When you set up your home office with the perfect desk and a few coordinated desk accessories, you may have gotten some satisfaction out of knowing that you’d get a little money back for having that home office.
The home office deduction is one of the most cherished deductions for workers in the United States. In the past, both self-employed workers and some employees who worked from home benefited from the ability to write off expenses associated with keeping an office at home.
Unfortunately, tax reform, which was ratified in 2017 and is in effect for the 2018 tax season, has changed this deduction.
Who still qualifies for a home office deduction
Home offices have always been a qualified business expense for self-employed persons as long as they were dedicated spaces used only for business. This could also apply to stand-alone buildings on a person’s property, like art studios, or spaces you use only to work with clients. The good news is that this deduction remains in effect for self-employed workers. On the Schedule C form for qualified business expenses, you can still claim a home office as an expense.
Tax changes and those who no longer qualify
The tax changes are in home office deductions for people who are company employees and use Schedule A. In the past, when working from home was a benefit to your employer and not just convenient for you, deductions were available on your taxes, listed under miscellaneous itemized deductions. Unfortunately for those who had a good thing going with the home office deduction, all miscellaneous itemized deductions went away with the latest round of tax reform.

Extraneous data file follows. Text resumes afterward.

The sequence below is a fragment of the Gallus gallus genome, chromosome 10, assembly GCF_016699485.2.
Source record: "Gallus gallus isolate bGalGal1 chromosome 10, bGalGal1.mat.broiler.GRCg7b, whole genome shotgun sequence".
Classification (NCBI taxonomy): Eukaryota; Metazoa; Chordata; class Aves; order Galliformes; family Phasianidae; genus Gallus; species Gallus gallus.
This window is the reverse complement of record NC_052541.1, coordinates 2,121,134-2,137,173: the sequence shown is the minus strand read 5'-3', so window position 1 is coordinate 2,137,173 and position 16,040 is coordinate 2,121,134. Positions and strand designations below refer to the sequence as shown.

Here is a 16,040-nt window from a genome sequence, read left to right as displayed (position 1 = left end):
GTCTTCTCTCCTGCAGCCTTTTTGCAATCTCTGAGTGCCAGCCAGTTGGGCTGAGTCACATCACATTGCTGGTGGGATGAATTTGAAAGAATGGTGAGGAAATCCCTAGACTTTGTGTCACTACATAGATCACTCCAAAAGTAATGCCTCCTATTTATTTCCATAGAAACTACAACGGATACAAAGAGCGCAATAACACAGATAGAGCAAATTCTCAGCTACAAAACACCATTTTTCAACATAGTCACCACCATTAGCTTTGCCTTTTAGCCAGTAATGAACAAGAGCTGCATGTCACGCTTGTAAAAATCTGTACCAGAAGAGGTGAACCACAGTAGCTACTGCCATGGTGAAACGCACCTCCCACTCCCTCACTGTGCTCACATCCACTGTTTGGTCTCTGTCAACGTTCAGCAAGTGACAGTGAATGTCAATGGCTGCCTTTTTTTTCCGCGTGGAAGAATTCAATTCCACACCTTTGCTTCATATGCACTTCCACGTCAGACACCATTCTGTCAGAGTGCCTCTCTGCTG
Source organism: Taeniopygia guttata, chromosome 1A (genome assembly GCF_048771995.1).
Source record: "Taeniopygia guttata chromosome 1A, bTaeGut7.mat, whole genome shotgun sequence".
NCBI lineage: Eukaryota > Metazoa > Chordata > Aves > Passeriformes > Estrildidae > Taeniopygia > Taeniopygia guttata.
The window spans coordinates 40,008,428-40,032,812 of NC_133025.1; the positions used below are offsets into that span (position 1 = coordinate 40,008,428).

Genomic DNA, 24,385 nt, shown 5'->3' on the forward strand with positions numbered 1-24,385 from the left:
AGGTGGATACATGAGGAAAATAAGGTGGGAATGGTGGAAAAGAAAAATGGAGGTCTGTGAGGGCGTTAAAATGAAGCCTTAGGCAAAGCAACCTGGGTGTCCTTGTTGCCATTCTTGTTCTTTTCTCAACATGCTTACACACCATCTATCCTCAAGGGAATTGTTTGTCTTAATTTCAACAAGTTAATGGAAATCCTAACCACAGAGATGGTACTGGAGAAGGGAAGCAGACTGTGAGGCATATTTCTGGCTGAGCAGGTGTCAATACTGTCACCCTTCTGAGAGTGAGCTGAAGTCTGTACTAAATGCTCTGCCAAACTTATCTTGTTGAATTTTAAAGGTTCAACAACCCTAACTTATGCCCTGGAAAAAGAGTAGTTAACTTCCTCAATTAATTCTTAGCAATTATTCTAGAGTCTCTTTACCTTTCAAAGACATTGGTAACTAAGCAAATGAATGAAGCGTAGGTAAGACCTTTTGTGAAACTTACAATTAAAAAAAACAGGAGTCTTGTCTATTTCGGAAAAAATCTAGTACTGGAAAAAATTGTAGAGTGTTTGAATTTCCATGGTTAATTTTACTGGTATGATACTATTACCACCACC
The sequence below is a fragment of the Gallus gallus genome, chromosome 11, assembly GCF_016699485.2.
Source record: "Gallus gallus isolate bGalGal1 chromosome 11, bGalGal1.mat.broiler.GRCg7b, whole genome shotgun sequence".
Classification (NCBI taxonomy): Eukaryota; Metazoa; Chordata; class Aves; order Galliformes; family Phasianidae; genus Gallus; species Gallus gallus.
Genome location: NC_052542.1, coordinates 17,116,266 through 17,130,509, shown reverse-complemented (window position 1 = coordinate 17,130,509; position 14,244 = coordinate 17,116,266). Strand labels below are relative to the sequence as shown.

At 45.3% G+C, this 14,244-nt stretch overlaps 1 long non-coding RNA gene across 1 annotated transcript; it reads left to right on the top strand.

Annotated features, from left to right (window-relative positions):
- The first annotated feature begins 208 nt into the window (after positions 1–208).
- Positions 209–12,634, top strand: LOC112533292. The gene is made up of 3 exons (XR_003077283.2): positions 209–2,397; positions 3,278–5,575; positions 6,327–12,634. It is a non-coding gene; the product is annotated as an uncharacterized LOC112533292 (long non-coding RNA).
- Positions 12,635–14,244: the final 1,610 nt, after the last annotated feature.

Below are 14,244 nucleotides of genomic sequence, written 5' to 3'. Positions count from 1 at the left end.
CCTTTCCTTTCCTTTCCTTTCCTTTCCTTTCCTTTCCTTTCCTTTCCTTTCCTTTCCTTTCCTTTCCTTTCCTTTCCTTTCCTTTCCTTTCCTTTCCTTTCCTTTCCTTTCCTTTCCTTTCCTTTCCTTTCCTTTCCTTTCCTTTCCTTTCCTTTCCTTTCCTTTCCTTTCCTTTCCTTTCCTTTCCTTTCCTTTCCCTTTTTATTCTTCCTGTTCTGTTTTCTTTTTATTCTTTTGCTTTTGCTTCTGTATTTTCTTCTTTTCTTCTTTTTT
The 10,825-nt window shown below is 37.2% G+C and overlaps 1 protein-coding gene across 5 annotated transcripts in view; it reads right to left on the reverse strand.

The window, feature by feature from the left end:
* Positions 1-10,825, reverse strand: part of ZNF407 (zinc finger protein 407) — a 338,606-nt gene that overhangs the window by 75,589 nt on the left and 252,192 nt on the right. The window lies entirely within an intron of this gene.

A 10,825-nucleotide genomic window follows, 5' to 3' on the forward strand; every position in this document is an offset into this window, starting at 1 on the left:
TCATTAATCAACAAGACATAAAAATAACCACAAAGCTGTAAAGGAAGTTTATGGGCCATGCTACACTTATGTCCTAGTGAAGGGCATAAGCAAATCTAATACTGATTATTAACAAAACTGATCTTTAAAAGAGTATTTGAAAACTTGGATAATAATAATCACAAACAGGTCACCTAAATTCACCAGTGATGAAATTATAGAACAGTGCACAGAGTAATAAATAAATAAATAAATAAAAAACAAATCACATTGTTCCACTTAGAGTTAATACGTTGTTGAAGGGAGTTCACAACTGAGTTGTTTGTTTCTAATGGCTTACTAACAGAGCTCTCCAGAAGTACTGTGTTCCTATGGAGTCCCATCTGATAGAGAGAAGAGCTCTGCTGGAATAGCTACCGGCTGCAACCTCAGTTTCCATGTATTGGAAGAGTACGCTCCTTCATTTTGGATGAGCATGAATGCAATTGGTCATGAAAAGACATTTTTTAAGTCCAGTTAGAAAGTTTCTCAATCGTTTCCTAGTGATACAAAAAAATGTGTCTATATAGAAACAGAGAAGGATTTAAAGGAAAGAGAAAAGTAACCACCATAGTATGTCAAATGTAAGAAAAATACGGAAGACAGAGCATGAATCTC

The good news for taxpayers
It can be worrisome when you realize that you no longer qualify for a deduction, but there are at least two things to consider as “pluses” with these changes. No tax deduction is in a vacuum; other changes to the tax code may be great news for you.
- First, the new standard deduction is far higher. For most, it’s so much higher that it offsets what you would have gained from a home office deduction. It also makes taxes simpler overall. So much time went into tracking miscellaneous itemized deductions and even more time was spent by the IRS in the process of verifying them. The tax code is slightly simpler because of this change. It may be a big-picture benefit rather than a personal one, but even if your home office deduction was cherished, it’s likely that you benefit at least in terms of saved time.
- Secondly, if the home office deduction for employees going away changes your financial landscape, you have more reason to consider self-employment. Certainly, self-employed people have to pay their own self-employment taxes and purchase benefits themselves, but when comparing the benefits and drawbacks of working for yourself, every money choice has an impact. If you’ve wanted to go into business for yourself for a while, look at the numbers now: Does being able to claim a home office as an expense create an opportunity to take the leap and go into business for yourself? Crunch the numbers and see if this is the kick in the pants that you needed to try it.
The home office deduction was a nice boon for those who live in large, expensive homes where the ability to deduct a spare room was quite welcome. However, a simplified tax code and an increased benefit for those who start their own businesses aren’t necessarily bad outcomes. If you treasure that home office and want to offset its cost, think long and hard about whether being self-employed is right for you. If you’re tempted, we have all the things you need to know to file your taxes as a self-employed person.